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What’s my Dosha?

What’s my dosha? is a rather complex question, because every living creature is composed of all five elements and all three doshas– vata, pitta and kapha.  Each of the ayurvedic constitutions (doshas) have distinct attributes and responsibilities in the body. You cannot survive without them. This said, we are not one-third vata, one-third pitta and one-third kapha. There is an infinite number of doshic combinations and no two individuals are exactly the same.  We all have a unique balance that makes me, me and you, you. One’s essential nature is inherited from our parents and does not change.  This is Prakruti.

When we are healthy and balanced, we experience the favorable qualities of the doshas and our Prakruti is revealed. When we are imbalanced or sick, we experience Vikruti, the shadow or unfavourable qualities of the doshas.  Vikruti (imbalance state) can also be inherited from our parents and grandparents. Since we only treat vikurti in Ayurveda, what’s important to determine are what doshas are out of balance. Why? Because we don’t fix what ain’t broke!

Here’s how to tell when a dosha is out of balance:

VATA (air & space)

Vata character when balanced

•  Vibrant, lively, enthusiastic
•  Clear and alert mind – fast learner
•  Flexible
•  Adaptability
•  Imaginative, creative, artistic
•  Sensitive/ clairvoyant
•  Talkative, energetic, quick to respond
•  Social butterfly

What aggravates Vata 

•  Irregular routine – irregular meals & sleep
•  Staying up late
•  Multi-tasking & excessive mental work
•  Cold, dry weather
•  Bitter, astringent, pungent or cold food
•  Traveling, injury, trauma
* Bitter emotions like grief or astringent emotions like fear, aggravate Vata. 

When out of balance – Symptom –> Pain

•  Restless, unsettled, forgetfulness
•  Light interrupted sleep, insomnia
•  Tendency to overexert then crash
•  Fatigued, stiff, dryness
•  Anxious, worried, lonely, depressed, unstable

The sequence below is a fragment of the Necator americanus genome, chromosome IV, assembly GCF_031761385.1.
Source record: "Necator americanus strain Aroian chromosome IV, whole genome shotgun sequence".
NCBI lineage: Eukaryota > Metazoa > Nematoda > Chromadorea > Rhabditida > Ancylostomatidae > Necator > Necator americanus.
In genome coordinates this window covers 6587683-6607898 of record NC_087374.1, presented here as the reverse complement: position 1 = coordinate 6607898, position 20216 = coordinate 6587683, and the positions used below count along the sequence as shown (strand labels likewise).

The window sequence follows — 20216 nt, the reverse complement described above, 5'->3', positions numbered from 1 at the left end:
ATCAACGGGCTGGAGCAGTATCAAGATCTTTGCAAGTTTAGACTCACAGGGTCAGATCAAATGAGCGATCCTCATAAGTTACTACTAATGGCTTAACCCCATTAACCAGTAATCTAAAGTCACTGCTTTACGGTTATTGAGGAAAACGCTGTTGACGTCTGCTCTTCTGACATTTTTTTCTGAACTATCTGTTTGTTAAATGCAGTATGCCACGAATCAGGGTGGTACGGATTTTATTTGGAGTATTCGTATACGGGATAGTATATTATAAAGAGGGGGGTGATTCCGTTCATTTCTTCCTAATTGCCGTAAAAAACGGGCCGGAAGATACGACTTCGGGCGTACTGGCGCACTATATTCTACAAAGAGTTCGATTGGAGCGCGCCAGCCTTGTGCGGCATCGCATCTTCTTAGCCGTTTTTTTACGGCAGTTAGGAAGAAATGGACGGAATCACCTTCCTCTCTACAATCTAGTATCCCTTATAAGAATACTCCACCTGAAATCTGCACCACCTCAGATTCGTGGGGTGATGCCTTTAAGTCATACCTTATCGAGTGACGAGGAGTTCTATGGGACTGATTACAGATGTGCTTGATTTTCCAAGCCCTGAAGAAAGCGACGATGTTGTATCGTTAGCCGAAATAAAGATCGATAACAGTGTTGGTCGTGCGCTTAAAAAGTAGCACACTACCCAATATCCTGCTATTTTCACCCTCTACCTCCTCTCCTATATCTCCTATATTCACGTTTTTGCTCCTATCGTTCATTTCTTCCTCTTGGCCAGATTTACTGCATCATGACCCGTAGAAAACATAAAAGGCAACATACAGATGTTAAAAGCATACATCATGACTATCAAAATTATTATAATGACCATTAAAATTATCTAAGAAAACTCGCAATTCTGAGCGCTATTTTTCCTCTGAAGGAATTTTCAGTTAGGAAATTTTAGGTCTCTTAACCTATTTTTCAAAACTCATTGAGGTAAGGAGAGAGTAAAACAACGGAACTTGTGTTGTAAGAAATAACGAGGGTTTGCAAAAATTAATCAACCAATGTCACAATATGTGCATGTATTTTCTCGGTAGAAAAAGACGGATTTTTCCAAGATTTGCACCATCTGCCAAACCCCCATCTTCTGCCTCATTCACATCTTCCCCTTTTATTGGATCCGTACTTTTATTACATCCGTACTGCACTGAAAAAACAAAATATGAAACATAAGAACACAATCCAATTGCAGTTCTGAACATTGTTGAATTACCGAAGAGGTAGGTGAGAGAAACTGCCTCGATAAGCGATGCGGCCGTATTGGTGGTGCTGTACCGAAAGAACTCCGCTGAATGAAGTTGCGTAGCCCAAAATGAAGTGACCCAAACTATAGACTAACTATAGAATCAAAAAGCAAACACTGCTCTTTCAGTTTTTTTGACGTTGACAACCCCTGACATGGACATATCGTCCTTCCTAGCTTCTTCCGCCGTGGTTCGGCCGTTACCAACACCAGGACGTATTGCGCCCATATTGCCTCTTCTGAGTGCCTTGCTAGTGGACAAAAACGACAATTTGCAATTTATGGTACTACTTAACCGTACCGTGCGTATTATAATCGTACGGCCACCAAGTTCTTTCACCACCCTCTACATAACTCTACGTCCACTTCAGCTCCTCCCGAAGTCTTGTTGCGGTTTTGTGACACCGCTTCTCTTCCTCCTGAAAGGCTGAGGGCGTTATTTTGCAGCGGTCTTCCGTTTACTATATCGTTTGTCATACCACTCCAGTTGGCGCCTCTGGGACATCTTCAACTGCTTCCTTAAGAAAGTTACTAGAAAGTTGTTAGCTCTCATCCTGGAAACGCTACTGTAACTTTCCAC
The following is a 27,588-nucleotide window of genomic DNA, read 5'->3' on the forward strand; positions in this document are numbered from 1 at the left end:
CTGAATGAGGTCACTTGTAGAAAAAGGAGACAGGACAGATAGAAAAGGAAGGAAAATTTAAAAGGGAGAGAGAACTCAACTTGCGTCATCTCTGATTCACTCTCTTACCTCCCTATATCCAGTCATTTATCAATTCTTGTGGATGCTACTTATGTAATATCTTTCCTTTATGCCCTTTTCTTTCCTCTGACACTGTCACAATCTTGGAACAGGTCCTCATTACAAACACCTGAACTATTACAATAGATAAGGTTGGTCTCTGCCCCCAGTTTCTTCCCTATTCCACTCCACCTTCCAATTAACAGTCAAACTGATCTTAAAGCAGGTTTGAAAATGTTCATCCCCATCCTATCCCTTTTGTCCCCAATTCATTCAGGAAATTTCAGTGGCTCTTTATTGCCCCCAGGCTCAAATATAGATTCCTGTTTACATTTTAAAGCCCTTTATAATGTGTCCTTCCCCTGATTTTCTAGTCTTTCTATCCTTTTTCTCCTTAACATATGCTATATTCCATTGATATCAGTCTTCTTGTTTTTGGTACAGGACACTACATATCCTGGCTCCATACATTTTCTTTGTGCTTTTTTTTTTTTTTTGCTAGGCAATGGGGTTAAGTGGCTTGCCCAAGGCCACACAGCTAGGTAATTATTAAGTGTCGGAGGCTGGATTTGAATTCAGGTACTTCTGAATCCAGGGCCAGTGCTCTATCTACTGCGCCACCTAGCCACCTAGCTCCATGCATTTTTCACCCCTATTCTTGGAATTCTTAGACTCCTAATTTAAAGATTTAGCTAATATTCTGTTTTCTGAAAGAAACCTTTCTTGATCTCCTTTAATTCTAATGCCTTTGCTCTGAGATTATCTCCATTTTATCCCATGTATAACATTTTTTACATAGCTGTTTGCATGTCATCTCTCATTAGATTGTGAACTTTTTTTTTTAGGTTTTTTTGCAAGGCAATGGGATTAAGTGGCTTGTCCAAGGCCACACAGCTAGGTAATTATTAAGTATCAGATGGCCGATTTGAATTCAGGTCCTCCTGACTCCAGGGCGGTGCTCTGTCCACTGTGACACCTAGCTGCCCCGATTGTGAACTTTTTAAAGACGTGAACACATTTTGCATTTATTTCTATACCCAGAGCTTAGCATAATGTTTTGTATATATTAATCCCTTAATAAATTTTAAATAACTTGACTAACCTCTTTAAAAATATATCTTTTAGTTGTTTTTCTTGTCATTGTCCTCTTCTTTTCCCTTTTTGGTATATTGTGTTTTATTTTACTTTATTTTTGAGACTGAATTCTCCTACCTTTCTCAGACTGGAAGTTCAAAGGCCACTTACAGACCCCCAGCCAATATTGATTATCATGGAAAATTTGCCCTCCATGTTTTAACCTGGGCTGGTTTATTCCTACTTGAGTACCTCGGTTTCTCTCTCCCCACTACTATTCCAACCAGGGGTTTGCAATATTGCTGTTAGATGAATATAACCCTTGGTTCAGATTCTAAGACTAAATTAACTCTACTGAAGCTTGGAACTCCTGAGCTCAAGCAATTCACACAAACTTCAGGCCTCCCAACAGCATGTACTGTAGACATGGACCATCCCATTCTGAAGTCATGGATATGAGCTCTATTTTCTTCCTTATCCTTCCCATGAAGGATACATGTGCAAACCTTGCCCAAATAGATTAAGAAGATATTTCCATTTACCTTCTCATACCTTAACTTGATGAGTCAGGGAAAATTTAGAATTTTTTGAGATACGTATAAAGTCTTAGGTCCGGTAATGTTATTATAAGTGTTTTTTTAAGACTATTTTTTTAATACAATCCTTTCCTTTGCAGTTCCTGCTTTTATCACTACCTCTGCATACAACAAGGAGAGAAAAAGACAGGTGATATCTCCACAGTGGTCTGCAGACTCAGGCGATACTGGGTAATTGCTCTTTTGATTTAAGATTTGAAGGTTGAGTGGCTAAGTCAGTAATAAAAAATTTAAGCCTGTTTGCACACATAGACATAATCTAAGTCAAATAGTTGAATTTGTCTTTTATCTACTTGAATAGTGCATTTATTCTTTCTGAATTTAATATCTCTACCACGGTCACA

•  Underweight, malnutrition
•  Poor digestion, gas, bloating, constipation

Conditions: arthritis, dehydration, mental illness, anorexia, Alzheimer’s disease, Parkinson’s disease

To balance Vata – Calm & soothe

•  Create routine for meals, work & sleep
•  Favour warmth & rest
•  Reduce stress, travel, disturbing sounds & loud music
•  Favour warm lubricating, nourishing food
•  Favour soft colors, calming music
•  Gentle flowing yoga & restorative poses
•  Guided meditation & rest

PITTA (Fire & water)

 Pitta character when balanced

•  Warm, loving, passionate, contented
•  Enjoys challenges, motivated
•  Strong digestion & immunity
•  Lustrous complexion
•  Good concentration
•  Articulate and precise speech
•  Courageous, bold
•  Sharp wit, intelligent, focused

What aggravates Pitta 

•  Excessive heat or exposure to the sun
•  Alcohol, smoking, drugs
•  Time pressure, deadlines, competition
•  Excessive activity – physical or mental
•  Too much spicy, sour or salty food
•  Skipping meals
* Sour emotions like envy or pungent emotions like anger, aggravate Pitta

When out of balance – Symptom à Inflammation

•  Demanding, aggressive, perfectionist
•  Tendency towards frustration, anger
•  Tendency towards skin irritation & infection
•  Extreme hunger, allergies
•  Prematurely gray hair /early hair loss

Conditions: ulcers, heart burn, IBS, OCD, high blood pressure, acne, liver issues, addiction, hypoglycaemia, auto-immune diseases
To balance Pitta – Refresh & release tension
 •  Reduce stimulants, spicy foods and pressure
•  Favour coolness, leisure, natural beauty, rest  & moderation
•  Favour sweet, bitter & astringent taste
•  Work on letting go of anger & cleanse blood
•  Gentle yoga in nature with some challenge
•  Mantra meditation & rest

KAPHA (earth & water) 

Kapha character when balanced 

•  Affectionate, compassionate
•  Nurturing, calm, relaxed
•  Forgiving, loyal, Emotionally steady
•  Good listener & good memory
•  Slow, methodical, reliable
•  Strong stamina
•  Natural resistance to sickness
•  Soft skin, melodious voice

What aggravates Kapha

•  Oversleeping
•  Overeating
•  Insufficient exercise
•  Too little variety in life
•  Heavy, unctuous foods
•  Too much sweet, sour or salty food
•  Cold, wet weather
* Sweet emotions like desire, or salty emotions like greed, aggravate Kapha.

When out of balance – Symptom –> Swelling

•  Complacent, dull, boring